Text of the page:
Druidry, or Druidism, is the religion of the Druids, a pagan Celtic priesthood that existed in France, Britain and Ireland before the coming of Christianity to those lands. Its international headquarters was on the island of Mona, now called Anglesey, off the north-west coast of Wales, but was destroyed by the Romans in 61 AD during the revolt of Boudica.
Druid beliefs, as recorded by Julius Caesar, revolved around observations of the motions of the heavenly bodies and their influences on the earth, as in astrology, and they were also firm believers in reincarnation, so much that it was possible to defer the payment of debts until the next life. Caesar recounted stories of the Druids sacrificing criminals and enemy soldiers captured in battle in huge wicker men by burning them to death. These stories should be taken with a grain of salt as Caesar was known for embellishing stories of his time in Gaul.
The two privileged classes are the Druids and the knights. The Druids officiate at the worship of the gods, regulate public and private sacrifices, and give rulings on all religious questions. Large numbers of young men flock to them for instruction, and they are held in great honour by the people. They act as judges in practically all disputes, whether between tribes or between individuals; when any crime is committed, or a murder takes place, or a dispute arises about an inheritance or a boundary, it is they who adjudicate the matter and appoint the compensation to be paid and received by the parties concerned. Any individual or tribe failing to accept their award is banned from taking part in sacrifice - the heaviest punishment that can be inflicted upon a Gaul. Those who are laid under such a ban are regarded as impious criminals. Everyone shuns them and avoids going near or speaking to them, for fear of taking some harm by contact with what is unclean; if they appear as plaintiffs, justice is denied them, and they are excluded from a share in any honour. All the Druids are under one head, whom they hold in the highest respect. On his death, if any one of the rest is of outstanding merit, he succeeds to the vacant place; if several have equal claims, the Druids usually decide the election by voting, though sometimes they actually fight it out. On a fixed date in each year they hold a session in a consecrated spot in the country of the Carnutes, which is supposed to be the centre of Gaul. Those who are involved in disputes assemble here from all parts, and accept the Druids' judgements and awards. The Druidic doctrine is believed to have been found existing in Britain and thence imported into Gaul; even today those who want to make a profound study of it generally go to Britain for the purpose. Julius Caesar’s The Conquest of Gaul, book VI.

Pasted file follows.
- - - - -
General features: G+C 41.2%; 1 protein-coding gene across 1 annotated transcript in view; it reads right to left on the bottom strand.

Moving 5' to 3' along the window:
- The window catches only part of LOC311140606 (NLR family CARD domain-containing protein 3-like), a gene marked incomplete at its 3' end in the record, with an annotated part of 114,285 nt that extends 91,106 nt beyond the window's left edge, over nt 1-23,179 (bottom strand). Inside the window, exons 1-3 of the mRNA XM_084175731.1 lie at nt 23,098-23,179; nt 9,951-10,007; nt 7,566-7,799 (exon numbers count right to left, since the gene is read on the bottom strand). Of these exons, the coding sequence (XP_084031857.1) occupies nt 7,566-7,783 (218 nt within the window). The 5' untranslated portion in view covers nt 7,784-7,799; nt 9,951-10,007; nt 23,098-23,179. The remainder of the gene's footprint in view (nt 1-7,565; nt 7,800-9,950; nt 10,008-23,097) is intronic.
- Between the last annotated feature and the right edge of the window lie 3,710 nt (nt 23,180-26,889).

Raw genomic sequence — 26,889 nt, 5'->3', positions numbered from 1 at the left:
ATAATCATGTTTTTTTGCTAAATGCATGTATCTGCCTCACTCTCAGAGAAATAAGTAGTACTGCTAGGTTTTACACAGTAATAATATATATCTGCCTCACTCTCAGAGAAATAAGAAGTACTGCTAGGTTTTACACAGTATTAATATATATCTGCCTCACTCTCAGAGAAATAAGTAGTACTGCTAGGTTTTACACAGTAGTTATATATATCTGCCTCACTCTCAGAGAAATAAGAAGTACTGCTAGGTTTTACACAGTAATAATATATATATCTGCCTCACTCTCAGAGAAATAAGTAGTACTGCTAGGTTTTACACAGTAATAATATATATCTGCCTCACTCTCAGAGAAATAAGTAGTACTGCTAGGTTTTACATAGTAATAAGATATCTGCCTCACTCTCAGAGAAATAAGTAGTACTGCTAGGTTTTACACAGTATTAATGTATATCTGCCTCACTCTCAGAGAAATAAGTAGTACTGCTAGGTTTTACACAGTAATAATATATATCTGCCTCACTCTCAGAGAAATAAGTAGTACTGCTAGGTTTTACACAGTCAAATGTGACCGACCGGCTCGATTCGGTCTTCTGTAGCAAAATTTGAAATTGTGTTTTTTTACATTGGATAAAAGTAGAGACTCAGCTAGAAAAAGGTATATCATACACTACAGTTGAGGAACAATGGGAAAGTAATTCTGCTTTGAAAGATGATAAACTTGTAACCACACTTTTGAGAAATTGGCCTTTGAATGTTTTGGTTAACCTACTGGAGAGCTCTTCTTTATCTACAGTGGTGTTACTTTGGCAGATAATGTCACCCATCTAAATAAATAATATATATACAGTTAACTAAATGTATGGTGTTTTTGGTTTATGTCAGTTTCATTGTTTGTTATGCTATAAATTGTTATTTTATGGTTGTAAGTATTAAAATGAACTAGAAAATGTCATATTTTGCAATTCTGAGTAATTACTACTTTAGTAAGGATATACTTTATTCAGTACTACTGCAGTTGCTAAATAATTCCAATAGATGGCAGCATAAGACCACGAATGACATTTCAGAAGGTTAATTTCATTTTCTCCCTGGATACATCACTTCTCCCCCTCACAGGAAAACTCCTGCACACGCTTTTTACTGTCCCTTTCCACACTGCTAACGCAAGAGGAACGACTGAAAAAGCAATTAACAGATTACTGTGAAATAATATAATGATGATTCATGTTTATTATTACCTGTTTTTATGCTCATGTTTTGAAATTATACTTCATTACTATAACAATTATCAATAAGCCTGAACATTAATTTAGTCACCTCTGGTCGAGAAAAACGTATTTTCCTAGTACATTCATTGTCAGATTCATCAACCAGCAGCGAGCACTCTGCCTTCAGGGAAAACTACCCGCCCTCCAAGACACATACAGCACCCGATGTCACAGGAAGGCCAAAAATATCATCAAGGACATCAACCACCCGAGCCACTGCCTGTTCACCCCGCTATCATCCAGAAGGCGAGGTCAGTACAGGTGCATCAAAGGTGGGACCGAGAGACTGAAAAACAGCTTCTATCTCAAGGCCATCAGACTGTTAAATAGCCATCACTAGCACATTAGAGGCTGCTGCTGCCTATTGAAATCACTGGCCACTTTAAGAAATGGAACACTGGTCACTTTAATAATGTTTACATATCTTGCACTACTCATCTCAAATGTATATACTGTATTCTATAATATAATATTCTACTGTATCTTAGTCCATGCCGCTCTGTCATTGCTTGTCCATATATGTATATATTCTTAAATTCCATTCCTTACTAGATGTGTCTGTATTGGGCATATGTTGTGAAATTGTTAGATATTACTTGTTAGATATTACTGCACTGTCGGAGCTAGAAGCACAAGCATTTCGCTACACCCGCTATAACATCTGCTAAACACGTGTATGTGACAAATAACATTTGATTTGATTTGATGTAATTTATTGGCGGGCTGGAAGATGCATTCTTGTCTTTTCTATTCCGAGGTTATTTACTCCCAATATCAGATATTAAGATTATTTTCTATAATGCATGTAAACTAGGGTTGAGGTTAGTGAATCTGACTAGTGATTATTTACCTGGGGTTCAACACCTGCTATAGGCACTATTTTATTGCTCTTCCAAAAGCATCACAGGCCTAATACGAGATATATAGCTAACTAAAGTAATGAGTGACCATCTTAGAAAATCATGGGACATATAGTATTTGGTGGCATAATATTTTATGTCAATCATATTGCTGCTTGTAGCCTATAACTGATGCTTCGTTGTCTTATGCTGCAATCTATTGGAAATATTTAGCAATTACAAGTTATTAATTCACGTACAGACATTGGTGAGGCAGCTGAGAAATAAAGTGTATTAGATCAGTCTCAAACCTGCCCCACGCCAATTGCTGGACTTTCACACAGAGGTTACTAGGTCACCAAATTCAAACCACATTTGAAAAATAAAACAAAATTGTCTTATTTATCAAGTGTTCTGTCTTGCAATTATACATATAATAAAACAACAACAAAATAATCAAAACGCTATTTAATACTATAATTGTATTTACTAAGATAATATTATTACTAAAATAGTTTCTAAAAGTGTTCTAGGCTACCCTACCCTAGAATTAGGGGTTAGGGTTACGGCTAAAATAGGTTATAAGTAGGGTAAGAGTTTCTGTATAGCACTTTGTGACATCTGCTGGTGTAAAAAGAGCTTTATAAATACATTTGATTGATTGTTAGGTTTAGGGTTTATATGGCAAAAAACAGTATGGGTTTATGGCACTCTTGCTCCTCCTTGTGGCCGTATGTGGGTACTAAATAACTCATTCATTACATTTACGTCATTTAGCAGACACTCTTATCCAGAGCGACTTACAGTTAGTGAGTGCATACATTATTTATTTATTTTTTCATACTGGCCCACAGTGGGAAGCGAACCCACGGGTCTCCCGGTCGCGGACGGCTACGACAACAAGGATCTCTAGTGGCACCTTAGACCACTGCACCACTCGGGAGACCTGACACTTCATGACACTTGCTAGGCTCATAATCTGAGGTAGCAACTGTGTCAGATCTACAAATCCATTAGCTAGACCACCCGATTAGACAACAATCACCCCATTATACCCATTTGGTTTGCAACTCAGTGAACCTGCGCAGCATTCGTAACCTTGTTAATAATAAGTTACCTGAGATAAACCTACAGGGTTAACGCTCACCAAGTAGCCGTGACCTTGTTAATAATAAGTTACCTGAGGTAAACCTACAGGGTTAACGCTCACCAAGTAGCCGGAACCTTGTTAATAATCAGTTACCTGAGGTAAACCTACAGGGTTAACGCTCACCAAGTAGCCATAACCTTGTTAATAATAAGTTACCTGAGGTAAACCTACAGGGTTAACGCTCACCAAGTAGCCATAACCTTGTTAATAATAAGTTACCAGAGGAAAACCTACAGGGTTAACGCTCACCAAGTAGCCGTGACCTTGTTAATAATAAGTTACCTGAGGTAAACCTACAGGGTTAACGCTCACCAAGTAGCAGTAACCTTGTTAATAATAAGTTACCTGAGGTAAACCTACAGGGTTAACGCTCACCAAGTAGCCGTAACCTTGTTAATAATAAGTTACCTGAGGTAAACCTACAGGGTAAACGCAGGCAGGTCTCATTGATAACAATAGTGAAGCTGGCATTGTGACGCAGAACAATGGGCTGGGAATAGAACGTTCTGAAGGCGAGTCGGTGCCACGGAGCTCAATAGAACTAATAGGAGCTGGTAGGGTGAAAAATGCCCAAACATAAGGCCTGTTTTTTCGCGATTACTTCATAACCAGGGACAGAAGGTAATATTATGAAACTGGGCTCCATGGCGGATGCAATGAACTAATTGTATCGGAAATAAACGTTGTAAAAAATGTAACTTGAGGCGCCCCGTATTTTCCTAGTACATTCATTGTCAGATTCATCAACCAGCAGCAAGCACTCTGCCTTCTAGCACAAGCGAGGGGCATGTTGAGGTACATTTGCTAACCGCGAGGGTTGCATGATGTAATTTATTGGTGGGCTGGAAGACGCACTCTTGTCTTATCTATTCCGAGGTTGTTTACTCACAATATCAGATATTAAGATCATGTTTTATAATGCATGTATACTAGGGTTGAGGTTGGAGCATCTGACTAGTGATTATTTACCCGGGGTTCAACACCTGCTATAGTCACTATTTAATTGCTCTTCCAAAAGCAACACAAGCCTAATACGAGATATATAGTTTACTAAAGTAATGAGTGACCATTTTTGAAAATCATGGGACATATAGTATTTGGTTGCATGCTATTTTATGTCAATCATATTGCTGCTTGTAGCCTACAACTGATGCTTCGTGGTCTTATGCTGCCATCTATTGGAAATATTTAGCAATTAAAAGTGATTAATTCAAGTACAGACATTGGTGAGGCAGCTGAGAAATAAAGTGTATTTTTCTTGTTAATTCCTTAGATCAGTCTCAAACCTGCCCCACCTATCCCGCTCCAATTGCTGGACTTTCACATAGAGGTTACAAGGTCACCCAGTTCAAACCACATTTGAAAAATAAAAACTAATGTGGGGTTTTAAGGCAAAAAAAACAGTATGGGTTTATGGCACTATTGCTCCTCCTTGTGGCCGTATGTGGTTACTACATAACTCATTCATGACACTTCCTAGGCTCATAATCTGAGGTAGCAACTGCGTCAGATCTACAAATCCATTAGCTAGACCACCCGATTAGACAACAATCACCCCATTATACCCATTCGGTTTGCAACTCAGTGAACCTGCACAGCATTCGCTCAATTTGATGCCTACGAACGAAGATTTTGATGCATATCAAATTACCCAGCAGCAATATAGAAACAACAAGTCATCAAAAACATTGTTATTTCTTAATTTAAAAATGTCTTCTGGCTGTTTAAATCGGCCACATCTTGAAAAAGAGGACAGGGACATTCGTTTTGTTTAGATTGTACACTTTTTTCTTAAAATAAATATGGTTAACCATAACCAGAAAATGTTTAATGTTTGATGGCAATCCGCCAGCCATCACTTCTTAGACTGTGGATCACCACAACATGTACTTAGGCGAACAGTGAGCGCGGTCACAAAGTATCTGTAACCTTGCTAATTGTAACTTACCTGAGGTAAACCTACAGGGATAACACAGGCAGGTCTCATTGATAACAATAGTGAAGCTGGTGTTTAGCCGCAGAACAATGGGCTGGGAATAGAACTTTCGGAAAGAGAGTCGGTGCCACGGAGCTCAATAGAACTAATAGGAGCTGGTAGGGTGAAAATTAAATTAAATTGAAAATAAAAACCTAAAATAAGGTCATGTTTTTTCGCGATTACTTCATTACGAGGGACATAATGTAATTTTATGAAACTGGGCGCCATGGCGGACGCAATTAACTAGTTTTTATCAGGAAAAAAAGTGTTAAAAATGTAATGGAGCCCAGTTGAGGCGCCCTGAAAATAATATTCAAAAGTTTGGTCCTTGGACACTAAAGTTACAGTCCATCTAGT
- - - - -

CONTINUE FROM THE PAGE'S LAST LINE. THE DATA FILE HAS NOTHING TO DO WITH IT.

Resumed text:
Druidic training was very hard, and involved spending 20 years learning by heart thousands of lines of poetry and song, which included being placed under a rock in a river in order to recite them. If the postulant survived this ordeal he or she became a 'bard', the lowest grade of Druid. The next grade was 'ovate' (meaning seer), and then came Druid proper.
The Romans attempted to suppress Druidism but it survived into Christian times when a certain amount of assimilation took place. Many Christian churches in the British Isles were built on the site of Druidic temples, especially those dedicated to the dragon-slaying saints Michael and George. It is also believed that the wizard Merlin, companion to King Arthur, was a Druid.
Druidism survived in remote areas of Wales until the 18th century, when it was revived in a new popular form by John Toland and others, who founded the first of the modern Druid orders in 1717. Modern Druids have dispensed with many of their ancient beliefs and practices and in many ways resemble Freemasonry. They congregate at Stonehenge on the summer solstice to enact their ceremonies.